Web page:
Russia loses contact with a weather satellite hours after its launch

Russia loses contact with a weather satellite hours after its launch

Contact with a Russian weather satellite lost, just hours after its launch. Image Courtesy: Business Insider

RussiaRussia has lost contact with a weather satellite just hours after its take off from the new Vostochny cosmodrome.

The technical glitch is a setback for the Russian Space Program as Moscow seeks to ease dependence on the Baikonur cosmodrome, which it has leased till 2050 from Kazakhstan, following the dissolution of the Soviet Union in 1991.

“During the first scheduled communication session with the space vehicle, contact has not been established because it is not on its planned orbit,” Roscosmos, the Russian Space Agency, said in a statement.

“Information is currently being analyzed.”

The agency did not provide any further details and declined any more comments.

After the inaugural liftoff from Vostochny last year, the Soyuz rocket carrying the Meteor weather satellite and other equipment took off at 2:41 pm (0541 GMT) from far eastern Russia.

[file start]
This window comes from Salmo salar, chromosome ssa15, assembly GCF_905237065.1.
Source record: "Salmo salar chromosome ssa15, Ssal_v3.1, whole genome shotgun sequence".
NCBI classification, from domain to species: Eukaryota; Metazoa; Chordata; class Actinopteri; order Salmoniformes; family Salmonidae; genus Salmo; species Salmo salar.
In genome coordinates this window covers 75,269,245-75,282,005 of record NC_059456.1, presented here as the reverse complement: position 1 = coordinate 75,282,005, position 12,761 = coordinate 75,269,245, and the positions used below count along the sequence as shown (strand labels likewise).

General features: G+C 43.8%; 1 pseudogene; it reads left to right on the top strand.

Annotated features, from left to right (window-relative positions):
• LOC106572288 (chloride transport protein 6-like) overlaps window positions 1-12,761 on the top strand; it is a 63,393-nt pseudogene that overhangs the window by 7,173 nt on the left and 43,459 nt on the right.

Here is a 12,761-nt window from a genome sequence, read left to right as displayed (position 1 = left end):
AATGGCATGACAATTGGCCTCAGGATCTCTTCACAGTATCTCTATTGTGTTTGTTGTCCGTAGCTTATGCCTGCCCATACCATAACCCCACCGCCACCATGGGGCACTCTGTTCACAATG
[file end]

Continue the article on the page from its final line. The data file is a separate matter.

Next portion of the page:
“All the initial stages of the rocket‘s flight went according to plan,” Roscosmos said after the liftoff.

Other than the weather satellite, the rocket carried 18 payloads from institutions and companies in Canada, the United States, Japan, Germany, Sweden, and Norway, as per Roscosmos.

The first launch from Vostochny spaceport took place in April 2016, with Russian President Vladimir Putin present there to see the take-off.

In December last year, an unmanned Progress ship carrying supplies lost contact with Earth minutes after blast-off and burnt up in the atmosphere over Siberia.

The third launch from Vostochny is scheduled for December 22 this year

Russia also has Plesetsk cosmodrome in the north, which is specifically used for satellite launches and missile testing.

But Vostochny, like Baikonur, is closer to the equator, which would make launches cheaper and more energy-efficient.

The new cosmodrome currently has one launchpad for the Soyuz, the only rocket currently being used for manned space flights.